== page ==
In order to bring greater awareness to his efforts, Jordan has delivered speeches to area civic organizations, marched in parades, manned stands at fairs, and has been interviewed by local media.

hang-tough-wristbands2jpg-b006bba428f0fba5When I saw the interview with Brown on Fox and Friends I was very touched by this young man’s courage and patriotism, as were the hosts of the show. As a member of a reenactment group portraying members of the 101st airborne and knowing quite a bit about the exploits of the unit throughout WWII. Brown was well spoken and was clear and passionate in stating his reasons for wanting to raise the money for the memorial to Maj. Winters.

Brown is like another young man I know, who for his Eagle Scout badge, raised $25,000 to place a memorial to the war dogs at the Camp Pendleton Marine Base in Orange County, California. Whenever I see stories like this my hopes are raised for the future.

There are so many stories portraying our youth behaving badly or being ignorant of our history or exceptionalism. We even have a President who knows little more than these youths. I see this as a dung heap of ignorance and disrespect of our country and the sacrifices so many of its people have made to insure our freedom and Republic over the years.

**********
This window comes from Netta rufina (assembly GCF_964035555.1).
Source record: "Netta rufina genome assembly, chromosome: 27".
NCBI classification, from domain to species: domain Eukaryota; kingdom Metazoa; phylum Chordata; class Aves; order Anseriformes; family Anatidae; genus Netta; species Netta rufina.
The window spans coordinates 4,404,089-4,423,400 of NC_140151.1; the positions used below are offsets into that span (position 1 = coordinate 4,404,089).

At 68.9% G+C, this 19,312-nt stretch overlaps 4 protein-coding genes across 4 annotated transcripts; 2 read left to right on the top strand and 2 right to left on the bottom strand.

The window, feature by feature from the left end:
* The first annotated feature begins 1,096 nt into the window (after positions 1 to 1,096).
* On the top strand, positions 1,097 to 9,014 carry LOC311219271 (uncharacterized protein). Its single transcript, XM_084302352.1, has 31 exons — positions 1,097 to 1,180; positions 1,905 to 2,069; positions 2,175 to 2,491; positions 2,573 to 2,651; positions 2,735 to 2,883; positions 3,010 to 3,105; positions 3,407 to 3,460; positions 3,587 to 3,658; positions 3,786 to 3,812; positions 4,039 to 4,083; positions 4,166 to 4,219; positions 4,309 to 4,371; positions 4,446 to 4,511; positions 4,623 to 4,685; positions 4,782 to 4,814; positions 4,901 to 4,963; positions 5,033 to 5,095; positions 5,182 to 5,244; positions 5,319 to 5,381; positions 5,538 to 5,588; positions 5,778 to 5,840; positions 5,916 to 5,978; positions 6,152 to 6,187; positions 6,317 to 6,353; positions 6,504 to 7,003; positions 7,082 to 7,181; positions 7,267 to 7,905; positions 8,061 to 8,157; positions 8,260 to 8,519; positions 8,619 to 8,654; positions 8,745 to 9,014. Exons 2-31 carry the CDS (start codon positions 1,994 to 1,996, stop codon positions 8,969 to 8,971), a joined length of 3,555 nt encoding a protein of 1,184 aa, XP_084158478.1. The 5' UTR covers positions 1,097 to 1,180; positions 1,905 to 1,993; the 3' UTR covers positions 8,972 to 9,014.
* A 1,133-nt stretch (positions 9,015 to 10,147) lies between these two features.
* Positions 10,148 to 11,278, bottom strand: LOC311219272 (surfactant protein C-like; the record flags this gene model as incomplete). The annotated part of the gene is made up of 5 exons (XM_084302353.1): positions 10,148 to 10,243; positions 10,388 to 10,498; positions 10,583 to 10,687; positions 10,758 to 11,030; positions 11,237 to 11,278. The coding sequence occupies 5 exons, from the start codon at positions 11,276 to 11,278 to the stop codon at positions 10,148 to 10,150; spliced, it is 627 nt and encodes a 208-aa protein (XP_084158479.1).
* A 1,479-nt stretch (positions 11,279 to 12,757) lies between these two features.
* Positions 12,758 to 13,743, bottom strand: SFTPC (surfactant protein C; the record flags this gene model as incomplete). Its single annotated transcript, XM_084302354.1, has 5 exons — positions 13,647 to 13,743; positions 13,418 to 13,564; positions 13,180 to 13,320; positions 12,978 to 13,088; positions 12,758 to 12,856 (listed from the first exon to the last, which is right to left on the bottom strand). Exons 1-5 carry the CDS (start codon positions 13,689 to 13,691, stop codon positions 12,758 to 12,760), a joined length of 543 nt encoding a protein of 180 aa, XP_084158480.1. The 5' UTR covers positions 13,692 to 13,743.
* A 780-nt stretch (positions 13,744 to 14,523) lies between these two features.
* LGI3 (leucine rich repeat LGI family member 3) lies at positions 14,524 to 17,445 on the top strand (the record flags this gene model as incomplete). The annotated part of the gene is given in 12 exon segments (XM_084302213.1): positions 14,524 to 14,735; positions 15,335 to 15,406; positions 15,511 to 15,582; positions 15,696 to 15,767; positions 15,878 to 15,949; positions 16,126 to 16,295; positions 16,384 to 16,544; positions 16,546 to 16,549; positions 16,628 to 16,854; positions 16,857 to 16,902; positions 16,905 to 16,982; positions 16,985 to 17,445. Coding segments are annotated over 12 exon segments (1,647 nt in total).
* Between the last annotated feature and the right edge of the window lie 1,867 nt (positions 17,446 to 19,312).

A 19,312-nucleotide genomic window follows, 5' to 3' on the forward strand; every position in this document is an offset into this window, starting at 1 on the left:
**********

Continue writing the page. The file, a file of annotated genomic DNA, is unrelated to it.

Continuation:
Yes, I realize that in the media the old saw, “If it bleeds it leads” is what every editor adheres to. But, in the interest of balance a few more stories like Jordan Brown’s and a few less about youth behaving badly would be welcomed. I know that we need to know how our youth are behaving so we can possibly take measures to prevent that behavior. So far that has not worked too well. It seems the more stories and videos of bad behavior that appear the more copy-cats are encouraged to do even more outrageous deeds. Perhaps stories of youth doing honorable and patriotic things would encourage the copy-cats to follow their actions instead.

In November of 2010 AP picked up on this story that was published in the Pittsburg Post-Gazette. Since the original story broke in the Post-Gazette Major Winters passed away on January 2, 2011 after a long battle with Parkinson’s disease. Jordan plans to "Hang Tough" and continue to collect donations to ensure his hero and the men that served with him are forever remembered.

Jordan Brown’s “Hang Tough” wristbands can be purchased at The minimum donation is $1, plus $3 shipping.

Note of interest: There is a group promoting the award of the Medal of Honor for Major Winters. They want the medal awarded posthumously for his actions during D-Day, 1944 in the Brécourt Manor Assault, which to this day is still taught at West Point as the epitome of a tactical assault.

Maj. Winters in his own words.